To some he can be described as a Hero Archetype and to others a Rebel Archetype. From reading my paper you can tell that I think he is both archetypes. I can relate to Proctor in some ways because in the end Proctor became truthful and confessed to everything that he had done. Although he had confessed to the truth people tried to shun him and make him feel even worse for what he did. Instead of Proctor getting his name on the church doors he wanted to die to save his good name.
Proctor has had a new perspective of the trails now the he realizes all of the mistakes he has made. In the beginning of the play, Proctors perspective towards the hangings was the avoid and not be involved in it in any way. Now, Proctor realizes that by confessing, there will be blame set on other innocent people so by ripping the confession paper, it will not make the court look better. Proctor also realizes that confessing would affect many other people in Salem and would not put a legacy in his
Danforth: Judge, Jury, and Executioner Judge Danforth’s position in the crucible is the Judge assigned to the proceedings of the Salem witch trials. Instead of treating this immense responsibility with the respect and restraint that is needed, Danforth abused his power by betraying the people of Salem and the Law. He did not listen to the people of Salem defending themselves before inevitably being sent to death; and he cared more about his reputation and the law than he did about peoples’ lives. Danforth was a ruthless power over the people of Salem he demanded respect for himself and the court; and nothing was more important than that.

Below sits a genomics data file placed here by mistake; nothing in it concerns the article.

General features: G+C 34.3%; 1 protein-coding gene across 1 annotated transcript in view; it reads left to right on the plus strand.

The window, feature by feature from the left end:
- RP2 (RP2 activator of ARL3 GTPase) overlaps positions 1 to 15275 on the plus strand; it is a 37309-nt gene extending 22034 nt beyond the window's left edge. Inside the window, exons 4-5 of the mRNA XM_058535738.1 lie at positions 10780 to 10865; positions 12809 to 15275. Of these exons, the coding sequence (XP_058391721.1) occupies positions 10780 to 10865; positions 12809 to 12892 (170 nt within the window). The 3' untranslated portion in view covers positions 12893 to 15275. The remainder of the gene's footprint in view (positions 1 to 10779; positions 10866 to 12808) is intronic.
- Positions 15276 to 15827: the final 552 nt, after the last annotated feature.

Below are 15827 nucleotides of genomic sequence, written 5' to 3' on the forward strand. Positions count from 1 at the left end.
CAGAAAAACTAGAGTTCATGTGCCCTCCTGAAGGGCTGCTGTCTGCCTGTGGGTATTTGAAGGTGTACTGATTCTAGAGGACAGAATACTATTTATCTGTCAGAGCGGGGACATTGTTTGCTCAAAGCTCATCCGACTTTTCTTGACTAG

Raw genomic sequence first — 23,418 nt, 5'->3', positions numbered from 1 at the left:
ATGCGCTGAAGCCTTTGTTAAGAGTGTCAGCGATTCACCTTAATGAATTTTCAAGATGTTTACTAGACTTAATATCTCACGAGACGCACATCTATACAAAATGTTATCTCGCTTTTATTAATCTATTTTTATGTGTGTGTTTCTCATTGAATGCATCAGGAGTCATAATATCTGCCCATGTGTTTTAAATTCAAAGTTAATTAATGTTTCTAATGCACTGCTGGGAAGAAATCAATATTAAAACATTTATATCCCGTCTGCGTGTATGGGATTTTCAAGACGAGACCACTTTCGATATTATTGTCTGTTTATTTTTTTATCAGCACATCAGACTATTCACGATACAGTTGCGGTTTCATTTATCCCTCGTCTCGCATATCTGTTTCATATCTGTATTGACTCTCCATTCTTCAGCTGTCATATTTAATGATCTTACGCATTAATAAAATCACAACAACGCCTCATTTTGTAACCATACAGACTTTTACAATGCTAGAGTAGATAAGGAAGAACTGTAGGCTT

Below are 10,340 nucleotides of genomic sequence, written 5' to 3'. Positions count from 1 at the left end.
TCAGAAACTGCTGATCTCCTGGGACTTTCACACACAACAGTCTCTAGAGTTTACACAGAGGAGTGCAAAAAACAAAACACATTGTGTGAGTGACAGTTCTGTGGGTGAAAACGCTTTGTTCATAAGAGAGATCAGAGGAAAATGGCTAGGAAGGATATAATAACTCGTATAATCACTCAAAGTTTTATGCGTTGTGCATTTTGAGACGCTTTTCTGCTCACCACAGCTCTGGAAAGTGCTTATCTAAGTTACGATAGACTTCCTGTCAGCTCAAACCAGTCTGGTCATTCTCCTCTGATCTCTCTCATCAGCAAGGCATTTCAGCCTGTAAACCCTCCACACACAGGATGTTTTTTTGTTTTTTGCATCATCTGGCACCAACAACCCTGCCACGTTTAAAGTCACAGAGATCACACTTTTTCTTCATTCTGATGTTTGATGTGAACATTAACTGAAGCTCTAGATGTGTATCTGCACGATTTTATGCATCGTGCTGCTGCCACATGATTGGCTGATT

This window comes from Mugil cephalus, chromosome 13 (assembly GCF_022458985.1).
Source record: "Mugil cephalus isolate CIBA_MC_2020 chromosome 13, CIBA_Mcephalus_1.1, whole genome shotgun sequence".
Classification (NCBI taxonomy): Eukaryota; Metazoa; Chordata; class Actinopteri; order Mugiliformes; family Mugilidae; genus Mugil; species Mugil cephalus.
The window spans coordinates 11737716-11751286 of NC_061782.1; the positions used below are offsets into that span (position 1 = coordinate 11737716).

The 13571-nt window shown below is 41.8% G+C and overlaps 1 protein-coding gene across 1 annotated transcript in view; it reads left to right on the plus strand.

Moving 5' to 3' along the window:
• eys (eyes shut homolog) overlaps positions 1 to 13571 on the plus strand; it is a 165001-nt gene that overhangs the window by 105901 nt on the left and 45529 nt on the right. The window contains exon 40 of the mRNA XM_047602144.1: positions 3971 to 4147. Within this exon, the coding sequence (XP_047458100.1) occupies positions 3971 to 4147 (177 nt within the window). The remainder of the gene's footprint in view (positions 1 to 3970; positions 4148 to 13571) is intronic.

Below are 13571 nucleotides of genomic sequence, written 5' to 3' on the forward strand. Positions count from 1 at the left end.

When it was the right time he humbly claims that he did lie about the treasure. He accepts that he should be punished for lying to them, but right now they should still trust him so they could together find and stop Everett’s wife from marrying someone else. This shows that he knows of his faults, but focused on the main goals. Everett lies, but he lies about something that does not harm others, but does it in a way so he can also benefit. His companions did not loss anything that they had instead they were freed from jail.
“However , the fault, if it were one, was all our own, we have none to blame but yourselfs. ”(Paine 1) Thomas Paine was a man who believed the people of the town need to take blame for not stopping them. Thomas Paine used pathos in the easy to get people to feel what he feels and for them to feel guilty that they haven't stepped up. Using pathos in Thomas Paine speech was the best way to get people to understand where he is coming from.
Nonetheless, as pay back for this, Assef raped Hassan. This also proved that Amir would never be as loyal to Hassan as he is to Amir, as he just stood by and watched it happen. Hassan accepts the rape because he is resigned to his fate as the betrayed friend and victim of abused power. Although Amir betrayed Hassan, he still wants to maintain the friendship and remains loyal to Amir. Hassan’s ability to suffer without becoming bitter frustrated Amir greatly, often making him feel guilty of his actions.
Sergeant Major’s terrible experience with the talisman is exposed through facial expressions and communications. When it is brought up by Mr. White, Sergeant Major brushes it off hastily as if not wanting to talk about it. As he answers questions about his wishes, “his blotchy face whitens” revealing that his wishes also did not go the way he planned. Sergeant Major also provides the family with many warnings of using the talisman and recommends not using it which restates the danger of interfering with fate. Because he has experienced this, he can provide truthful suggestions.